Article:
What actions are available to the Cherokee Nation and/or its citizens to prevent the destruction of a cemetery or to restore a cemetery after it has been destroyed or desecrated:Title 8, Section 187 of the Oklahoma Statutes states that any relative of a deceased person may visit an abandoned cemetery located on private land for reasons usually associated with visiting a cemetery. An abandoned cemetery is defined, for purposes of Section 187 only, as one where no body has been buried for at least twenty-five (25) years and the area is obviously a cemetery. The only requirement for entering private property to visit the cemetery is that the person who wishes to visit must make a good faith effort to notify the owner(s) or tenant(s) of the land of the desire to visit prior to visiting. If a person is unable to provide notice of the desire to visit, then they may visit without notice. However, it is strongly recommended that notice be provided in advance in order to avoid confrontations. Persons exercising this right should also keep in mind that they would be liable for any damage to property caused by their visit. There is no counterpart to Section 187 in the Cherokee Nation Code.Under the common law, if the cemetery and pathways to it are visible to the naked eye, or would have been had the purchaser inspected the property in a reasonable manner, then an easement has been created. Persons wishing to visit the cemetery may do so, using established routes, in a reasonable manner for legitimate purposes. Since this easement is created under common law, there is no requirement for the cemetery to be abandoned in order for persons to visit it. Again, persons visiting the cemetery would be liable for any damage caused by them during their visit. It is recommended that notice be given to the owner or occupant prior to visiting to prevent confrontations.Title 21, Section 1161 of the Oklahoma Statutes states that it is a felony to remove a body, or part of a body, from a cemetery without authority. It is also a felony to willfully or maliciously damage a casket or burial vault. Punishment for violating this section ranges from one (1) to five (5) years imprisonment, a fine of up to Five Thousand Dollars ($5000), or a fine and imprisonment.Title 21, Section 1167 of the Oklahoma Statutes states that it is a misdemeanor to willfully or maliciously destroy, mutilate, deface, injure or remove any tomb, monument or gravestone, or other structure placed in any cemetery or private burying ground. It is also a misdemeanor to damage any fence, railing, or other work for the protection or ornament of any such cemetery or place of burial of any human being. Damaging or destroying any tree, shrub or plant within the limits of a cemetery is also prohibited. Punishment for violating Section 1167 is a fine of Fifty Dollars ($50) to Five Thousand Dollars ($5,000) or imprisonment in the county jail for up to six (6) months, or both a fine and imprisonment.These two laws are found in the state statutes. All information necessary to prosecute the offender(s) must be delivered to the district attorney of the county where the cemetery is located. Whether or not charges are filed for violations of these statutes is up to the discretion of the district attorney.Section 1161 of the Cherokee Nation Code is identical to Section 1161 of the Oklahoma Statutes except for the penalty. The Cherokee Nation Code provides for a default punishment that would be applicable to a violation of Title 21, Section 1161.Section 1167 of the Cherokee Code is identical to Section 1167 of the Oklahoma Statutes.For violations of the listed Cherokee laws, all information necessary to prosecute the offenders must be presented to the tribal prosecutor. The cemetery site must be located in Indian country for the Tribe to have jurisdiction. Discretion to prosecute is in the hands of the tribal prosecutor.Recommendation:It is recommended that the Cherokee Nation disseminate this information to its citizens so that they will have it in order to protect cemeteries from destruction or desecration. It is also recommended that the Nation consider bringing legal action on behalf of its citizens. Appropriate legal actions are listed below.Action Before the Destruction/Desecration of a CemeteryIn Oklahoma, establishing a family cemetery creates a permanent easement against title to the land. It is not necessary that the deed mention the easement for it to be legally valid. A prospective purchaser of land is required to inspect the property to be purchased. As long as the cemetery was discovered during the inspection, or would have been discovered if the purchaser had properly inspected the property, then the purchaser is bound by the easement. The easement created by the establishment of a family cemetery does not end unless the cemetery ceases to exist. For the existence of the cemetery to cease, use of the cemetery must stop and the bodies have to be legally removed. Heiligman v. Chambers, 338 P.2d 144 (Okla. 1959)The appropriate action prior to damage or desecration of a cemetery would be an injunction. The Heiligman case specifically states that this is an available remedy. When a family learns that its cemetery is about to be damaged, the family may request a temporary injunction from the court in order to prevent the property owner from taking action. This would safeguard the cemetery until a hearing could be held by the court to determine whether the injunction should be permanent. "Family" is used above as, most likely, to sue a property owner, a person would have to have a family member buried in the cemetery.B. Actions After Destruction/Desecration of a Cemetery1) Time BarsFor situations where the destruction has already taken place, the injured party may be able to sue in order force the property owner or the guilty party to restore the cemetery or to seek damages sufficient to restore the cemetery. Since the existence of the cemetery is generally perpetual, it would stand to reason that there is no statute of limitations in filing a suit to restore the cemetery. This proposition is supported by an Oklahoma Supreme Court case decided in 1944.In Hughes v. Harden, 151 P.2d 425 (Okla. 1944), the owner of a cemetery allowed bodies to be buried in a plot owned by another person. When the owner of the plot sued, the cemetery owner claimed that he owned the plot by adverse possession. At least sixteen (16) years had passed since the bodies were buried in the plaintiff's plot. The Supreme Court of Oklahoma ruled that possession by the owner of the plot continues as long as the graves are marked and distinguishable and the cemetery is used. The main basis for the court's reasoning was that the plaintiff's wife was already buried in part of the plot and this constituted possession. With a body present, possession continues and there can be no adverse possession exclusive enough to change ownership or rights in the land.However, a court might apply the fifteen (15) year limitation period for adverse possession to a case in which the cemetery has already been destroyed. A cemetery that has been destroyed could be considered unused and therefore, possession by the original owners could be deemed to have ended. This would allow the current owner to claim ownership of the land containing the cemetery by adverse possession once the fifteen (15) year statutory period has elapsed. It would therefore be very important for families to begin an action as soon as possible.2) Action to Remove ConstructionIf a guilty party has done construction over a cemetery, it may also be possible to bring an action to have the buildings removed. This would be an action for trespass to the easement in the cemetery. In the Hughes case noted above, the plaintiff sued for trespass to have the bodies removed from his plot and the court ruled in his favor. A court might require the owner of the property to remove any buildings from the cemetery grounds. If an action like this is allowed, the Oklahoma Supreme Court has ruled that time does not bar the action.3) Bona Fide PurchaserIt may not be possible to bring an action against a bona fide purchaser. The statutes and case law seem to indicate that the cemetery must be visible upon a reasonable inspection of the property. If the cemetery has already been destroyed and no signs of its existence remain, there would most likely be no cause of action against the new owner to restore the cemetery. The only cause of action would be against the party who destroyed the cemetery. In a lawsuit against the guilty party under these circumstances, money damages would probably be the only remedy.4) Action in TortAn action for intentional infliction of emotional distress can be brought. A person would have to show that the defendant in the action engaged in activity that was so extreme and outrageous that it cannot be tolerated in civilized society and that the defendant intentionally or recklessly caused severe emotional distress beyond which a reasonable person could be expected to endure.Probably, the destruction of a family cemetery would meet the requirements to prove this cause of action. Emotional distress of the nature necessary to win at least nominal damages could be proven as a result of the conduct. Once nominal damages are won, punitive damages can be awarded.Title 23, Section 9.1 of the Oklahoma Statutes places requirements on a court before awarding punitive damages. The defendant must have acted with reckless disregard for the rights of others or the defendant must have acted intentionally and with malice towards others.In the case of a cemetery intentionally destroyed, the evidence would probably support a finding, by a standard of clear and convincing evidence, that the defendant acted intentionally and with malice towards others. The limit for punitive damages would be Five Hundred Thousand Dollars ($500,000).In the alternative, if by clear and convincing evidence the jury finds that the defendant acted with reckless disregard for the rights of others, punitive damage would also be available. Under the "reckless disregard" standard, punitive damages are limited to One Hundred Thousand Dollars ($100,000).ISSUED: March 23, 2000________________________ _______________________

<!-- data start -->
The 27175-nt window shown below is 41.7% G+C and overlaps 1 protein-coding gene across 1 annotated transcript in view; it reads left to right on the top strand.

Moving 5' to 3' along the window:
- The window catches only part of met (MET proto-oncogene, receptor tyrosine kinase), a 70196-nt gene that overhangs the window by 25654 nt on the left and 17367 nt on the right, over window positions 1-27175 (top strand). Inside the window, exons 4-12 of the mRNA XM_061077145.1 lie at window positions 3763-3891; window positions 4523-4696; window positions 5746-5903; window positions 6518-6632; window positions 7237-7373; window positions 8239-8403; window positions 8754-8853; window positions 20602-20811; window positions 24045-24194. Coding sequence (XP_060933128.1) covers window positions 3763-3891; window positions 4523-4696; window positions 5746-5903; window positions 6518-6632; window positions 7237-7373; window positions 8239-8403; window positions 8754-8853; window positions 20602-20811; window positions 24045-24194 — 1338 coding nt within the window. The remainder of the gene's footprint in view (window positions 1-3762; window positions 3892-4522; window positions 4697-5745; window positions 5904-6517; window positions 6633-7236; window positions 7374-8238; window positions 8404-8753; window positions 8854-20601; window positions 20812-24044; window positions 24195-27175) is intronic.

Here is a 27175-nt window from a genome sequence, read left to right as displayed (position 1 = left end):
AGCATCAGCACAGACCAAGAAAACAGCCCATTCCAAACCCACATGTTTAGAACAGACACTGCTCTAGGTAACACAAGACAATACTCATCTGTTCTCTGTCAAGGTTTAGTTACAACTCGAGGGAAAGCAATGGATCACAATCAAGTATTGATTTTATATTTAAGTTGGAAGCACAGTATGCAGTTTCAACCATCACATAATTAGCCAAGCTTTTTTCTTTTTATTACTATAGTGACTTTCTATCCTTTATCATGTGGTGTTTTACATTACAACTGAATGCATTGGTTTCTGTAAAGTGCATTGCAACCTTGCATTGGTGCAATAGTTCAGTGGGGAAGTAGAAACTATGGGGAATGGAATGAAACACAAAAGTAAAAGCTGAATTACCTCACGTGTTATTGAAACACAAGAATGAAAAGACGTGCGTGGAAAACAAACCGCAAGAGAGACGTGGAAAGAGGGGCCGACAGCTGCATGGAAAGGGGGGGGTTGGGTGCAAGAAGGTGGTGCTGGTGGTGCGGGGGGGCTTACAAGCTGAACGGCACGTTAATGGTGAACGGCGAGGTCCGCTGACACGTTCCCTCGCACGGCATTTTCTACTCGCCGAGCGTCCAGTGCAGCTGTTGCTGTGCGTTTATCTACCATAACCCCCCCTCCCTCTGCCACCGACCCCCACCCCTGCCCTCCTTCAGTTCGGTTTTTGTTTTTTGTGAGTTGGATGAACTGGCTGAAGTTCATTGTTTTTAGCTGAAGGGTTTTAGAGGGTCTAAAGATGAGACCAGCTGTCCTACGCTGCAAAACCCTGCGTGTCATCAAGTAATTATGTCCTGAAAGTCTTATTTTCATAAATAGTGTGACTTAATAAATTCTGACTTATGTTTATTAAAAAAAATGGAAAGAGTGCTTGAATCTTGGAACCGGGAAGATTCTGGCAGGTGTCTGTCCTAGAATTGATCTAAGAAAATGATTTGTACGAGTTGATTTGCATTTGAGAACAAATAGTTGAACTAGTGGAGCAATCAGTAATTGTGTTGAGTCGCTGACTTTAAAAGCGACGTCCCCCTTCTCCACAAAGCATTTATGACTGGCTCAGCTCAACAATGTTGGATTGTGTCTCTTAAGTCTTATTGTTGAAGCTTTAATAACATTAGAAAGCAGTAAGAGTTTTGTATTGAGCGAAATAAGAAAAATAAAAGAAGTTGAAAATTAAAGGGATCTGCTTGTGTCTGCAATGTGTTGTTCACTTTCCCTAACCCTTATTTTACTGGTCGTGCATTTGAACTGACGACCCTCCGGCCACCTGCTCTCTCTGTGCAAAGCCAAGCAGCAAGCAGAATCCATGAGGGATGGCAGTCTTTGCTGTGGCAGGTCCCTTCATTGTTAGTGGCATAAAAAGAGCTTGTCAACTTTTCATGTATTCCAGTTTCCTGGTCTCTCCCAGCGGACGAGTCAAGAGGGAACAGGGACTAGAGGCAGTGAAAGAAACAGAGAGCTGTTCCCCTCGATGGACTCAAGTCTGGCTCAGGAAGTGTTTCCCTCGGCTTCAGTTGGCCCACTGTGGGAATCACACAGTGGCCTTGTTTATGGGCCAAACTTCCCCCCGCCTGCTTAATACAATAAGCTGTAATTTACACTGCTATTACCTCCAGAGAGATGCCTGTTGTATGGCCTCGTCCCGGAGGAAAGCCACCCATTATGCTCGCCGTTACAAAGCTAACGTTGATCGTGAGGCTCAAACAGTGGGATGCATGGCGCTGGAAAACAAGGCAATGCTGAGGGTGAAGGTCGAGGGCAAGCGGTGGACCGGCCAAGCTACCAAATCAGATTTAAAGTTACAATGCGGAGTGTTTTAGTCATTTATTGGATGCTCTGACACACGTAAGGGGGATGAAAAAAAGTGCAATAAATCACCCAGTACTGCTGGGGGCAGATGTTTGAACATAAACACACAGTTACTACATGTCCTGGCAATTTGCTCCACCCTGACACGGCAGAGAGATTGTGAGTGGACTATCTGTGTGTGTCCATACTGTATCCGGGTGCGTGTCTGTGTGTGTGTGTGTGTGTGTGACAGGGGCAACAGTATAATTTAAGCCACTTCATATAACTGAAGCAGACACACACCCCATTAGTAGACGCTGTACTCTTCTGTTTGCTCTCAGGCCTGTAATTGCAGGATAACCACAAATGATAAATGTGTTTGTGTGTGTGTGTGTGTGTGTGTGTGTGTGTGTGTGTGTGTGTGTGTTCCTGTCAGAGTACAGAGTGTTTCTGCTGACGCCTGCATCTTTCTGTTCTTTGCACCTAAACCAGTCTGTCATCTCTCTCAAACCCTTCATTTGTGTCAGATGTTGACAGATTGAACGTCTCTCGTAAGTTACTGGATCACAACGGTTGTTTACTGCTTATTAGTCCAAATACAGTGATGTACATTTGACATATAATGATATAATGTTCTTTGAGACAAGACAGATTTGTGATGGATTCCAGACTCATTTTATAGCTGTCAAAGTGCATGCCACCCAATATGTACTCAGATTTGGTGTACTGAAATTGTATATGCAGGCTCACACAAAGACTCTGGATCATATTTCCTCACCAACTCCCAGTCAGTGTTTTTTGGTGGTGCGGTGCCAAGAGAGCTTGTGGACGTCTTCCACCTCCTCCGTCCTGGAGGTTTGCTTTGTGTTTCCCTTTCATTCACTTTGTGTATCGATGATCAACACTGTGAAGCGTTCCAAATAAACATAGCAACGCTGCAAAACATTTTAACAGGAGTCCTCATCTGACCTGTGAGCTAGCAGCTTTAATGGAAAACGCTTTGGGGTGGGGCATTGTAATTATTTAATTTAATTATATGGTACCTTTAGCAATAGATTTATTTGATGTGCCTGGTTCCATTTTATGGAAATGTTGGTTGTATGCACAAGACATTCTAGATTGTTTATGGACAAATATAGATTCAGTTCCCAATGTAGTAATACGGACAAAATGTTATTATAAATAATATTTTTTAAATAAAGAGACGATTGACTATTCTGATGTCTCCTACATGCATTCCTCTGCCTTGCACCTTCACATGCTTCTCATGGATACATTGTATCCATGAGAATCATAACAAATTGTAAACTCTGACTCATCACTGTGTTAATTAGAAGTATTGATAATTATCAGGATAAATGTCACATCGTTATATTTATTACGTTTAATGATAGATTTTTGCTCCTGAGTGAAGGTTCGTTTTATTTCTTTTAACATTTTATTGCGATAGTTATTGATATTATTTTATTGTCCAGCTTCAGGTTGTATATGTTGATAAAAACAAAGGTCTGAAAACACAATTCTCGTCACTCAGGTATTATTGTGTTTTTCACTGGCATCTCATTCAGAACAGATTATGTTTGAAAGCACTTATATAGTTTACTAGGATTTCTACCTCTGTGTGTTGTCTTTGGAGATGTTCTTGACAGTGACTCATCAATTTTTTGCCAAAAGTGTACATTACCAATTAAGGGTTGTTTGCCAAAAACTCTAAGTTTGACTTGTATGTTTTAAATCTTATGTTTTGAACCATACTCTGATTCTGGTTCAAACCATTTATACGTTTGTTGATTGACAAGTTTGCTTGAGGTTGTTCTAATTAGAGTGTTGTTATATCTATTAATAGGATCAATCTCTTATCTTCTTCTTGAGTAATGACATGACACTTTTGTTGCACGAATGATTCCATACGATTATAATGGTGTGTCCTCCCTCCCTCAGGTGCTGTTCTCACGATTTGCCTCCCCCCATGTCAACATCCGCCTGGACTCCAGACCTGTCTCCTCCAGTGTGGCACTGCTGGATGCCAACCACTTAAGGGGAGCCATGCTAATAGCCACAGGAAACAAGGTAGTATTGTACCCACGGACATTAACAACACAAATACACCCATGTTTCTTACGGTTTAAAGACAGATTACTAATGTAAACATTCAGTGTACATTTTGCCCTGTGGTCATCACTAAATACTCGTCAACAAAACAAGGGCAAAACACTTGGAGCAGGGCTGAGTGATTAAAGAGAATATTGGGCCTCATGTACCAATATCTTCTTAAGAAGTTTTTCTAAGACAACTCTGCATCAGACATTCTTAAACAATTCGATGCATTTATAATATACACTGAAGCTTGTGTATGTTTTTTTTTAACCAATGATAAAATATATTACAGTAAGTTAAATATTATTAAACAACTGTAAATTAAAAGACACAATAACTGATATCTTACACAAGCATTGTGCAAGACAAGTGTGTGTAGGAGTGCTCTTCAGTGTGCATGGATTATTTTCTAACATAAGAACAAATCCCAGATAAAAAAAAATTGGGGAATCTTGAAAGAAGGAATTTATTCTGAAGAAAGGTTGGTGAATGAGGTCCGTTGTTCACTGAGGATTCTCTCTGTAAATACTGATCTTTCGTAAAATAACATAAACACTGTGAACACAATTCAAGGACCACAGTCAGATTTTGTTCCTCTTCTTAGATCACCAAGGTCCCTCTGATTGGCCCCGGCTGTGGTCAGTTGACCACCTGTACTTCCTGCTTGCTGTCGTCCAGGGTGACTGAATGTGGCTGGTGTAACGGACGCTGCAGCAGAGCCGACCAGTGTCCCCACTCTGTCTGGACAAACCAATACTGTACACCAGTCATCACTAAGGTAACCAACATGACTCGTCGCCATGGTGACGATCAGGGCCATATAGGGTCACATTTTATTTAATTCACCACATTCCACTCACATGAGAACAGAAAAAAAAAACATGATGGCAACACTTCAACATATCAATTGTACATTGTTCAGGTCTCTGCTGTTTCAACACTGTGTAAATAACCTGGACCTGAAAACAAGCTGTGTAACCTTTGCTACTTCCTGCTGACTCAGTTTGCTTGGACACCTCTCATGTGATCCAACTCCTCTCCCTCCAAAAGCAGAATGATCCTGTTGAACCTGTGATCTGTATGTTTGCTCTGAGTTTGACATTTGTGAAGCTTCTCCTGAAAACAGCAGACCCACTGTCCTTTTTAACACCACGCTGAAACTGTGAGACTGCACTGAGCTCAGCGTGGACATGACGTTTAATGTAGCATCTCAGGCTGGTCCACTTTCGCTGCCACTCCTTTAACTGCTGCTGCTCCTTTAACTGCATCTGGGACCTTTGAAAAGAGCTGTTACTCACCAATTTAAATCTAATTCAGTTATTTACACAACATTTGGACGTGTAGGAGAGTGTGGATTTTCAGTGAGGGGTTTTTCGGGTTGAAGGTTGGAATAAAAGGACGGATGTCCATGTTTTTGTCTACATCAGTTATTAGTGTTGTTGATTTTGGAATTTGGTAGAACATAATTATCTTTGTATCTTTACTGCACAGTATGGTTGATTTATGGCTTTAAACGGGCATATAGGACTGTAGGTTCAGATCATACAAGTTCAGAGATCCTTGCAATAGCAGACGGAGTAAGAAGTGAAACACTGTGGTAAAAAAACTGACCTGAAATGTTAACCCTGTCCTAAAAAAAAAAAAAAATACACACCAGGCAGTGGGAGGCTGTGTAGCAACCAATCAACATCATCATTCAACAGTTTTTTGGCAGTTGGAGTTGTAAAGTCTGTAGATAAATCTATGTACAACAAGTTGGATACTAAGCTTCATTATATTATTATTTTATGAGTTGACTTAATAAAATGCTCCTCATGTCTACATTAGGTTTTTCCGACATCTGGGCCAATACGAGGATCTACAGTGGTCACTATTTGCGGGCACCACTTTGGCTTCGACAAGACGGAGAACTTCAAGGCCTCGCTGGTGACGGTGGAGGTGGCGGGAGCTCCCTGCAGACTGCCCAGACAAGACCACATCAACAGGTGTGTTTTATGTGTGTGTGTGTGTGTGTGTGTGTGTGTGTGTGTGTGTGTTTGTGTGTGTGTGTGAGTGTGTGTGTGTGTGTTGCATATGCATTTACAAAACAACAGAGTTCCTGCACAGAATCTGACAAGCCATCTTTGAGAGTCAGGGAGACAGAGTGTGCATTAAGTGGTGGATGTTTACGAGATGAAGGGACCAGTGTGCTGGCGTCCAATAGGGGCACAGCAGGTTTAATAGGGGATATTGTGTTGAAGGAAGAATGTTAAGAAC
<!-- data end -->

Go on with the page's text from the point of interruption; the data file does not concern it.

Richard D. Osburn Julian K. Fite
Cherokee Nation Justice Department General Counsel